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Mr. President, please stop the dangerous attacks

FIRST AMENDMENT TO THE U.S. CONSTITUTION

Congress shall make no law respecting an establishment of religion, or prohibiting the free exercise thereof; or abridging the freedom of speech, or of the press; or the right of the people peaceably to assemble, and to petition the Government for a redress of grievances.

By the East Village Magazine Editorial Board

To speak truth to power.  This is what the press must do.  This is what the American press must do.  This is what the American press has always been called to do. And now is the moment to stand up for our Constitutional right.

East Village Magazine only rarely issues editorial statements.  But today, we join with 100 or more newspapers and journalists across the country to express our urgent support for freedom of the press and a strong reproach to our president for his attacks on the press.  This must stop.  Our president’s attacks must not curtail or deprive the press of its freedom of speech.

The First Amendment is first for a reason.   The United States was born in response to tyranny.  We were rebels against a monarchy in which only some voices counted–the voices of a hereditary king or queen.  Many of us studied the story of John Peter Zenger, arrested in November 1734– even before the crafting of the Constitution and the First Amendment–for “seditious libel” for what he published that was critical of the king and his colonial government.  Zenger was taken to trial where he was defended by Andrew Hamilton and William Smith; fortunately, he was acquitted.  His case, many historians think, was influential in the crafting of the First Amendment’s freedom of the press guarantee. Interestingly, the mention of the press is the only occupation, other than political positions, mentioned in the Constitution and given explicit protection.  The Founders understood.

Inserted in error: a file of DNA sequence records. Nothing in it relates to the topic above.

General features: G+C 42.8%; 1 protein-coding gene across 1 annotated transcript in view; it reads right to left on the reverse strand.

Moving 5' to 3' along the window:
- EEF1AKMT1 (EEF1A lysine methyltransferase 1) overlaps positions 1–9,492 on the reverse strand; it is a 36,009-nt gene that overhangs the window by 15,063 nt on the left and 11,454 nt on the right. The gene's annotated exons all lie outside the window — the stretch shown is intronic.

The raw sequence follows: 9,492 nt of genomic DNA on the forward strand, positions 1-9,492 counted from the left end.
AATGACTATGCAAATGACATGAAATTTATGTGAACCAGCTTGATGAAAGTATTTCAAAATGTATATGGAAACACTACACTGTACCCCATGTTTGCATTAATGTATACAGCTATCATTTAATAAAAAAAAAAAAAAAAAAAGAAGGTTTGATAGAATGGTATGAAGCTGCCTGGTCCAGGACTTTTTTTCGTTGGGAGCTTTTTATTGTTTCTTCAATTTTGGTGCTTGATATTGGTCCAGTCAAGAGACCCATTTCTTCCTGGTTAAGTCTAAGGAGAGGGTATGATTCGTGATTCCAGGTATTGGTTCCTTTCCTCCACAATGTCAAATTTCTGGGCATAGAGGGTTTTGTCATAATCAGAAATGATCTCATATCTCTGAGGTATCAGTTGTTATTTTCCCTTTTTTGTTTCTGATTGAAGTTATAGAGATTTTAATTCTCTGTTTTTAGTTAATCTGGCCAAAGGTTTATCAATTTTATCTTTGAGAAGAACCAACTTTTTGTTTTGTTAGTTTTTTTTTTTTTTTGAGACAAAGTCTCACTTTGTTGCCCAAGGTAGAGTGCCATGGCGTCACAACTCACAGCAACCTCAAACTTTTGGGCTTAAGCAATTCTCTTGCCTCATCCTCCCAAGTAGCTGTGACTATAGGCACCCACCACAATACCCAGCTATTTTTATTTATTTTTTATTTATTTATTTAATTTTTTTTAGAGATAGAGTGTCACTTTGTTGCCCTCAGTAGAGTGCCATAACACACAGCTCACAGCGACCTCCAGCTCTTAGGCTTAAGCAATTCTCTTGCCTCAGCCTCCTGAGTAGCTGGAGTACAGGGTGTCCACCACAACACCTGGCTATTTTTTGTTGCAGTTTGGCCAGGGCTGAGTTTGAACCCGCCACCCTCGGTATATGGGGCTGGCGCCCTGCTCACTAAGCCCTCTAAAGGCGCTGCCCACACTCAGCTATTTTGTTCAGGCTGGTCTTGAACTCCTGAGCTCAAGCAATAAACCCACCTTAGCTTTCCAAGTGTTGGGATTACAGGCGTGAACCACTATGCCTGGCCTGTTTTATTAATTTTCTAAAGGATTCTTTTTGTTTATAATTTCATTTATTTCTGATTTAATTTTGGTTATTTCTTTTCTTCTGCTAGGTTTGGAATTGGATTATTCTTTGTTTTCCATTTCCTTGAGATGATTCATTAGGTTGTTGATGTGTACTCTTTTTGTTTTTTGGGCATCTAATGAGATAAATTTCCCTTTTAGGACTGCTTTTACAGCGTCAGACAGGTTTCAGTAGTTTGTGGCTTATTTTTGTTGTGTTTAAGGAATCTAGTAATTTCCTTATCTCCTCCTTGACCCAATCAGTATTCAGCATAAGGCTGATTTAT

Our essential principles of equality and justice, our collective morality,  brought us back again and again from the temptations of authoritarianism since the Bill of Rights were ratified in 1791.  That’s 227 years. We have not always gotten it right.  But for more than two centuries, the country has wrestled with challenging, sometimes raucous, often passionate debates about these ideas — these guarantees.  These five freedoms:  freedom of religion, freedom of speech, freedom of the press, the right to peaceably assemble, and the right to petition the government for redress of grievances — all these have set our country apart in the world as a citadel against tyranny– a bulwark of  civilization in which there was no tolerance for a dictator, no tolerance for squashing the voice of the people.

We have always had the right to call out our leaders, to criticize the powerful, to halt an unfettered flow of tyranny.  To speak the truth, even when it hurts.  Even when truth leads us, as it so often does,  away from the precipice of injustice, oppression, nihilism, and demagoguery.